Figure 5
 
(A) Black square data points show opposite polarity RFAAEs averaged across four observers as a function of the orientation difference between adaptor and test. Data for the same observers under equivalent conditions with same polarity adapt and test patterns is shown in gray (replotted from Figure 3). In this Figure the vertical axis describes the size of the RFAAE and the horizontal axis describes the difference in the orientation of the adapting pattern relative to the fixed orientation test. Each data point represents the M ± 1 SE.
Figure 5
 
(A) Black square data points show opposite polarity RFAAEs averaged across four observers as a function of the orientation difference between adaptor and test. Data for the same observers under equivalent conditions with same polarity adapt and test patterns is shown in gray (replotted from Figure 3). In this Figure the vertical axis describes the size of the RFAAE and the horizontal axis describes the difference in the orientation of the adapting pattern relative to the fixed orientation test. Each data point represents the M ± 1 SE.
When adaptor and test are the same orientation, opposite luminance-polarity RFAAEs (black points) are approximately half of those for same polarity (gray points), indicating selectivity for luminance polarity. However, the two data sets come together at around 11.25°. A two-way repeated measures ANOVA revealed an overall significant effect of polarity, F(1, 3) = 15.06, p < 0.05, and of orientation, F(4, 12) = 35.3, p < 0.0001, and not surprisingly a significant interaction between polarity and orientation, F(4, 12) = 7.65, p < 0.01. The interaction indicates that the effect of adaptor rotation on RFAAEs differed as a function of the polarity of the adaptor. Bonferroni-corrected comparisons demonstrated a large and significant difference between same- and opposite-polarity RFAAEs when adaptor and test were the same orientation. In contrast, there was no significant difference between same- and opposite-polarity RFAAEs for any of other orientation condition.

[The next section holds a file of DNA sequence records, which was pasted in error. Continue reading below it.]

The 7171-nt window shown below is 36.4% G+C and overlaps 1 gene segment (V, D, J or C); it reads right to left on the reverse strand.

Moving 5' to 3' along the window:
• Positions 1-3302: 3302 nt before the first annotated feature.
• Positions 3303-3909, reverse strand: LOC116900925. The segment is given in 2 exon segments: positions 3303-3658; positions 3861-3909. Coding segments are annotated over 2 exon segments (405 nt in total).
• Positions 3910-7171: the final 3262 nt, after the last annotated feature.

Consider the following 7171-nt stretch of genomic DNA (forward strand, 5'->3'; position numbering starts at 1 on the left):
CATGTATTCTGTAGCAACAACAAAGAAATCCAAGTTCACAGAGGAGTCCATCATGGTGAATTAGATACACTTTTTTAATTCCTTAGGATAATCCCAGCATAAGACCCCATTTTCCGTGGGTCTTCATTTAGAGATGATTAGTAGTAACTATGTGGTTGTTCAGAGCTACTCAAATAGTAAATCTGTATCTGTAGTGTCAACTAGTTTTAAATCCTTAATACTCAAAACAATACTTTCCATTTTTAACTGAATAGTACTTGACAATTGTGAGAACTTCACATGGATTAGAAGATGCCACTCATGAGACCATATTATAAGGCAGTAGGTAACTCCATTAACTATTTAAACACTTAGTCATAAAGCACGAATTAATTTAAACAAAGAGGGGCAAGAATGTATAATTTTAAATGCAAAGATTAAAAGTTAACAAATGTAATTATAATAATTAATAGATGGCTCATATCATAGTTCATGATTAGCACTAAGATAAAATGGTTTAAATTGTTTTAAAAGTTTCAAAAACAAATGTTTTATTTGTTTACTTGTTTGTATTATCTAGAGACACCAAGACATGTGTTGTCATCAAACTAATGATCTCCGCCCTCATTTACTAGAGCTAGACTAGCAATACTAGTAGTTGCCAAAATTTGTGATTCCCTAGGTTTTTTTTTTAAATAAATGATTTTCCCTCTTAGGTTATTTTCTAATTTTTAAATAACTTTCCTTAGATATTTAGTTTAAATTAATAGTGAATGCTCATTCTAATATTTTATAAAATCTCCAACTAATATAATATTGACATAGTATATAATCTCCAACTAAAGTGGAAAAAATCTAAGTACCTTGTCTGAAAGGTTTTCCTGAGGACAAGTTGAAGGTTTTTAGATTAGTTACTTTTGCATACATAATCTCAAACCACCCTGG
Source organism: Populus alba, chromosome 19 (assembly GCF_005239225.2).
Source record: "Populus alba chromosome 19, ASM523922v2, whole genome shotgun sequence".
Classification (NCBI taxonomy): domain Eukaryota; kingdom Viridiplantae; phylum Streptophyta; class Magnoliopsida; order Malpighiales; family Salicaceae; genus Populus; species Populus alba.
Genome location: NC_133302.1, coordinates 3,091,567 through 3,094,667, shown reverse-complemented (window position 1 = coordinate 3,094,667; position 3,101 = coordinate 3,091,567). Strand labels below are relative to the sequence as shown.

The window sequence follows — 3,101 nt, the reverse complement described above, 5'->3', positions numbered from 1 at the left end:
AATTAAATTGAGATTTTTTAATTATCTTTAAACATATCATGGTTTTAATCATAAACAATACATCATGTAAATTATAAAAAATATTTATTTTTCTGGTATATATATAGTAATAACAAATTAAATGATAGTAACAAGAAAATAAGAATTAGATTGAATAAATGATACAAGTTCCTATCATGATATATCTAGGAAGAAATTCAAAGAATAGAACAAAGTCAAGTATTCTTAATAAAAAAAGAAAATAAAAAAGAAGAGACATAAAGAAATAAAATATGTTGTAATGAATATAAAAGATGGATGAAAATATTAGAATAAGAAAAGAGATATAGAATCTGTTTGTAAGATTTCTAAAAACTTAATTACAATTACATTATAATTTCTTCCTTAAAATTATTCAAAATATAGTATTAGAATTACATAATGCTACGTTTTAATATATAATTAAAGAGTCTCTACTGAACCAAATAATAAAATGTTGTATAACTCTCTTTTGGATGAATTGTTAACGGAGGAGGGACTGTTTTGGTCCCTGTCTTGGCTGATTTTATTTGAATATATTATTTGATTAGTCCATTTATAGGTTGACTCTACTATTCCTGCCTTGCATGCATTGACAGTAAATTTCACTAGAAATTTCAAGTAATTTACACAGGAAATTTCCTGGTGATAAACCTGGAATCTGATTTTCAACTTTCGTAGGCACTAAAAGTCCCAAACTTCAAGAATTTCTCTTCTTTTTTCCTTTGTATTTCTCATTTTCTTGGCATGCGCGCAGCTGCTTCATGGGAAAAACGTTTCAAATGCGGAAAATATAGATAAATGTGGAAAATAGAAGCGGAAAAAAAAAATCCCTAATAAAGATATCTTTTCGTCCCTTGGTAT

Taken together the results of Experiments 1 and 2 suggest that RF shape aftereffects are polarity selective when they are orientation selective and polarity insensitive when they are orientation insensitive. This dichotomy appears consistent with two distinct global shape-processing regimes. 
General discussion
The current study set out to test a prediction arising from recent studies (Anderson et al., 2007; Bell et al., 2008; Dickinson, Almeida, et al., 2010; Dickinson et al., 2012; Habak et al., 2006; Habak et al., 2004) and modeling work (Cadieu et al., 2007; Carlson et al., 2011; Pasupathy & Connor, 2002) concerning shape processing, namely that shape-coding mechanisms are selective for the location of the curved features of a shape, and therefore selective for the overall orientation of a shape. Consistent with this prediction, Experiment 1 found that RFAAEs were strongest when adaptor and test were of the same or similar orientation and then declined as the orientation difference increased. This is compelling evidence for shape–orientation-tuned mechanisms. Moreover, the same pattern of results was obtained for two distinct global shapes, RF3 (Figure 2) and RF4 (Figure 3), and for two different shape orientations, a square-like (0° rotated) and diamond-like (45° rotated) RF4 test (Figure 5). Taken together with previous findings showing that RF shape aftereffects, under appropriate circumstances, are RF shape specific (Anderson et al., 2007; Bell et al., 2008; Bell, Wilkinson, et al., 2009) and that different RFs can be discriminated perfectly at their thresholds for detection, meaning separate mechanisms must exist (Dickinson, Bell, & Badcock, 2013), we conclude that there exist mechanisms that code for a given global contour shape at a given shape orientation.